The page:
Back to the mission
The surprisingly quick courtship of Ralph C. Martin II to a unlikely career transition began innocently enough, over a meal at Hamersley’s Bistro in the South End in December.
Northeastern University president Joseph Aoun had told Martin he wanted to pick his brain about a new general counsel for the school. Martin is a both and an alumnus and a trustee, and they often talked about the university. But Aoun actually had a candidate in mind — and he was sitting across the table.
Martin, the former Suffolk district attorney, has spent the nine years since leaving office at the law firm of Bingham McCutcheon, most recently as managing partner of the Boston office. It’s a nice job, with an extremely nice paycheck, and he wasn’t looking to leave. At the same time, it’s not the kind of job in which “mission’’ is the first word that comes to mind.
Aoun wasn’t certain that he could land him, but he is a big thinker and a persuasive man. “I always felt that Ralph is a mission-driven individual,’’ Aoun said yesterday. “The momentum of the place was exciting to him and the chance to help us shape it was exciting to him.’’
The Northeastern of today is a far cry from the commuter school Martin entered as a law student in 1975 — a fact he had come to appreciate as a trustee.
“If you think of the evolution of Northeastern — if you look at it 15 years ago and now — the distinction is really stark,’’ Martin said. “And when you think about where the energy is in this city in terms of innovation, it’s really in the colleges, the hospitals, and the life sciences.’’
Martin, a moderate Republican, was appointed district attorney in 1992, won the office outright in 1994, and left in 2002. He was Suffolk County’s first black district attorney and was credited with being an innovator who played a major role in the substantial drop in crime in the late 1990s. There isn’t much doubt that he could have won another election, but unlike many politicians, he was eager for life outside public office. He moved into the downtown business-and-legal power structure without missing a beat.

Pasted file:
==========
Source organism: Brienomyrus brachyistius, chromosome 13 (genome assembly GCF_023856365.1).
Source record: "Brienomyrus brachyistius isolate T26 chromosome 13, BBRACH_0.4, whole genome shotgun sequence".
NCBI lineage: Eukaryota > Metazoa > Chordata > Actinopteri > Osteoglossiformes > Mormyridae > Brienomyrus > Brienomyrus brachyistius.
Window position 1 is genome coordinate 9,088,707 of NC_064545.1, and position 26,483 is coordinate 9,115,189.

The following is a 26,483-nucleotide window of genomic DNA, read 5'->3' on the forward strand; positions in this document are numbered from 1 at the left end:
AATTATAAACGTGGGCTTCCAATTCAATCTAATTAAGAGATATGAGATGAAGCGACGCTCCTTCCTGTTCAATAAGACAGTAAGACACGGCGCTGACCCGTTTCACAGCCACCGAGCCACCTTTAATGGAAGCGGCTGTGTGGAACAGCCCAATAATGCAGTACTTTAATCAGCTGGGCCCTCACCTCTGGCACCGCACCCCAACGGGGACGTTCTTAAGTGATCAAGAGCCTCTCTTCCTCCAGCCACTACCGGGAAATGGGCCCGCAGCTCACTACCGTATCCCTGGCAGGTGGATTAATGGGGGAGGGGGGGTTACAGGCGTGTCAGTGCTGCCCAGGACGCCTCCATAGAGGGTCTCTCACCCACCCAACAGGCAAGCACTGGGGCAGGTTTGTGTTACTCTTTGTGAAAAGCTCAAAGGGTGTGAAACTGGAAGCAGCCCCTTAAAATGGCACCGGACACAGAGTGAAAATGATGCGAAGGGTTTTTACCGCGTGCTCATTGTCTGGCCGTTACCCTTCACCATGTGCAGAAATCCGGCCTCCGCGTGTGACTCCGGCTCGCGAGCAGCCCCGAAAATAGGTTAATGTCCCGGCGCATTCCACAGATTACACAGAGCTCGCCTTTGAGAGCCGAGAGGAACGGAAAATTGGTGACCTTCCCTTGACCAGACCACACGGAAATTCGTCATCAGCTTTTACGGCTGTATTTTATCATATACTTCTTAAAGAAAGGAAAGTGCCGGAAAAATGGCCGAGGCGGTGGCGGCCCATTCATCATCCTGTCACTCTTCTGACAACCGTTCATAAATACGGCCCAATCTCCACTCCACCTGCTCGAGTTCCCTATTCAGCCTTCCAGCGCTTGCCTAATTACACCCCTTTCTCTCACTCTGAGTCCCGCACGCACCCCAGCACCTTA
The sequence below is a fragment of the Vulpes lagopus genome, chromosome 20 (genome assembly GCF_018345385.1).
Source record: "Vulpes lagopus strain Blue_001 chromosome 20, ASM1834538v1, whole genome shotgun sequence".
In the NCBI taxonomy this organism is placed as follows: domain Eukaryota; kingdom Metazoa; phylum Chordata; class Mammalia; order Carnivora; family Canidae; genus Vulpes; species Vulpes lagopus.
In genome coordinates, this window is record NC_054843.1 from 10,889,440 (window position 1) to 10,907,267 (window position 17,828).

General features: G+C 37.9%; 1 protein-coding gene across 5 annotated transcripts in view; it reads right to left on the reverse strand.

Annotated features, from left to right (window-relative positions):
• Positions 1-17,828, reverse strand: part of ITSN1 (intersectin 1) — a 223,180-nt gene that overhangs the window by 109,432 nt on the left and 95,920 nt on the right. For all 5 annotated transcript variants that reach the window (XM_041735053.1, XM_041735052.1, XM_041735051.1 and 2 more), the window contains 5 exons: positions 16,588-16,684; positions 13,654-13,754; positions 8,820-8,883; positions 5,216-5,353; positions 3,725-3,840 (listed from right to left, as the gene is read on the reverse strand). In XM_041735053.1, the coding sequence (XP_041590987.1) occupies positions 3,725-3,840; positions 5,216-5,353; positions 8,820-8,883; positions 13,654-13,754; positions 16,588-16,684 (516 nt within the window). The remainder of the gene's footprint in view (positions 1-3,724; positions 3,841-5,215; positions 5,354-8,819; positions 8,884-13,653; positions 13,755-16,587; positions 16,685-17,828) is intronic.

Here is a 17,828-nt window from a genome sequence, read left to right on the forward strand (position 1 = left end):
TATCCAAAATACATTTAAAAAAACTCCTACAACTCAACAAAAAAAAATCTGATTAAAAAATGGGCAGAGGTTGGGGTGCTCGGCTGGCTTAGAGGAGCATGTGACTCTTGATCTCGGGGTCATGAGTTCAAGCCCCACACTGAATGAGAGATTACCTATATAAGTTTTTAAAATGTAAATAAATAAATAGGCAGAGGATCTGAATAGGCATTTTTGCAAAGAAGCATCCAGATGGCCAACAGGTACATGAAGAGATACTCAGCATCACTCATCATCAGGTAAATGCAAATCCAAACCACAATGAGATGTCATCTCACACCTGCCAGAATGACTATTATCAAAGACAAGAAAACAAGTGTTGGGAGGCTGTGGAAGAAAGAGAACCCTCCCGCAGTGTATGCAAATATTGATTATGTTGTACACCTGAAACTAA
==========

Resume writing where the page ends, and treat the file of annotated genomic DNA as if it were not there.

Martin’s portfolio at the university will be unusually broad, from legal issues to development to diversity. But the real appeal of leaving a major downtown law firm for a college at the edge of Roxbury was the opportunity to reconnect with the city. His experience as a prosecutor proved invaluable to him in private practice. But in the end, helping major corporations fend off federal and state investigators left something to be desired.
“The line I’ve been using is that I’m not exactly clicking my heels because it’s been a great place for me and a great place to work,’’ Martin said, of Bingham McCutcheon. “But our chairman likes to say that, even with the size and the scope of the work we do, we’re not saving lives. And I’ve often said I miss running something. This gets me a lot closer to both.’’
Yes, it’s a major pay cut. “I’m not going into anything resembling the hardship realm,’’ he said. “I won’t be materially affected, and I’m lucky to be able say that.’’
Martin is, of course, the subject of frequent political speculation. He downplays the idea of making another run for office — like, say, mayor of Boston in 2013 — and insists that the move from downtown to Northeastern has no political implications.
“This isn’t a job you take if you’re planning to be politically active,’’ he said. “You can’t compromise the institution by pursuing your own political agenda.’’
Still, it is a move into a different world — as he will discover at his first community meeting. He says he is looking forward to returning to the fray. “This,’’ said one of Boston’s best, “is a great fit for me at this point in my life.’’
Adrian Walker is a Globe columnist. He can be reached at firstname.lastname@example.org.